‘Green solutions’ utilised in bridge replacement project

'This project has combined safety improvements with green engineering to ensure the new bridge is in-keeping with the rural setting'

 

Release date: 13 August 2018

Road safety improvements and green engineering are at the forefront of the new Wineham Lane bridge, Wineham.

Vehicles had regularly hit the bridge’s side railings but now two carriageway lanes have been built, replacing a ‘pinchpoint’ which funnelled traffic, and forward visibility has been increased. 

The 40mph speed restriction in Wineham Lane has been extended over the bridge and a hardened verge introduced to improve safety for pedestrians who previously had to walk in the road between the side railings.  

‘Green engineering’ used in the project included:

  • Wildlife ‘shelves’ under the bridge so animals can cross the causeway safely under the road

  • The verge is made of ‘grasscrete’ – a concrete grid that allows grass to grow through it, so it will ‘green up’ over time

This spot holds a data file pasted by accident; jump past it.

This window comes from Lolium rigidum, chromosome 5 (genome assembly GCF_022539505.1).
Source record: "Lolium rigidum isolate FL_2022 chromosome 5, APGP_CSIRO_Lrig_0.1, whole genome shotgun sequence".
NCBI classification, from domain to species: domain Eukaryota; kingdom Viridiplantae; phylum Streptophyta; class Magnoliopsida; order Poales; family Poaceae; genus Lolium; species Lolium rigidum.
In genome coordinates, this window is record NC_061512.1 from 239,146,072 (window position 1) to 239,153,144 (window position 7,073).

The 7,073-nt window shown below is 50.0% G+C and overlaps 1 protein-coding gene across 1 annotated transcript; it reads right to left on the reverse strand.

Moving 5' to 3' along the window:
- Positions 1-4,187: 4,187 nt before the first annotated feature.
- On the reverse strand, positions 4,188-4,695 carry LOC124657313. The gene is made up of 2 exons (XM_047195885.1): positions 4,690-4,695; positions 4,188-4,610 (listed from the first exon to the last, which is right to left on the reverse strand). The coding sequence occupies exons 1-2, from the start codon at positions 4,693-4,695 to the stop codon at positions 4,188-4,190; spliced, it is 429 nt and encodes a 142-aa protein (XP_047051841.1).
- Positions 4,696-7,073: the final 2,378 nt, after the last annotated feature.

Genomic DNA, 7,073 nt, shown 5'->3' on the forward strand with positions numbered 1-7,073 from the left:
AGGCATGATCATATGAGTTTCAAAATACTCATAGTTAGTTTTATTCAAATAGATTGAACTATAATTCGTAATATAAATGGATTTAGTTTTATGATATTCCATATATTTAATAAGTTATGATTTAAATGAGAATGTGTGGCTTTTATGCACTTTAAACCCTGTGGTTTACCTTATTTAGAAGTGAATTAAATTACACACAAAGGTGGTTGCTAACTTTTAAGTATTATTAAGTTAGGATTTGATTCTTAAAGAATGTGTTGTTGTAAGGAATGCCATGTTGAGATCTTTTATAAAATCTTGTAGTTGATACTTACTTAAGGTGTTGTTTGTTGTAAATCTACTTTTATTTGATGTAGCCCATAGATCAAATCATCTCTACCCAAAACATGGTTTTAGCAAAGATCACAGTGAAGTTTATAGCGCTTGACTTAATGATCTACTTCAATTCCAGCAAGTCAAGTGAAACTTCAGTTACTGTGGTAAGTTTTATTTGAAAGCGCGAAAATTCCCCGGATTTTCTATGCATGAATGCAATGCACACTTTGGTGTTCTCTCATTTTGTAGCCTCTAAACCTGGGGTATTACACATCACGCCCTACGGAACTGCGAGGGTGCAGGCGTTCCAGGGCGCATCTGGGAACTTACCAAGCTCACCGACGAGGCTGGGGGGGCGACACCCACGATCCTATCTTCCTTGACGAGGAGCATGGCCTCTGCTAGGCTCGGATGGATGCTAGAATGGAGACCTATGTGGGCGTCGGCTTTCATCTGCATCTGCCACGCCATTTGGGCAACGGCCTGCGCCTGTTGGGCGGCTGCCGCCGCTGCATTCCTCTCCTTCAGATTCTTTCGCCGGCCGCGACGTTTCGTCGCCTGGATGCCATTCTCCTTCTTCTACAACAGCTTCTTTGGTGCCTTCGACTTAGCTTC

• The approach embankments were ‘green engineered’, replacing the old concrete side walls and harsh metal railings with natural reinforced earth embankments
  • Safety fences are clad in timber and the old metal railings replaced with sustainable timber fencing.

Bob Lanzer, county council Cabinet Member for Highways and Infrastructure, said: “This project has combined safety improvements with ‘green engineering’ to ensure the new bridge is in-keeping with the rural setting.

“For example, the reinforced earth approach embankments should meld into the surroundings over time, replacing the ‘harsher’ concrete walls and metal railings.”

Replacing the bridge was essential because the side walls were leaning badly and a number of the small culvert pipes had fractured, meaning the structure was becoming unsafe.

The pipes were replaced with a new larger box bridge designed to last a minimum of 120 years.

The total cost of the project was about £580,000.

Pictured:
Wineham Lane bridge 1: The new Wineham Lane bridge, showing ‘green engineering’ elements, such as ‘grasscrete’ on the left of the picture, which will ‘green up’ over time, plus sustainable timber fencing

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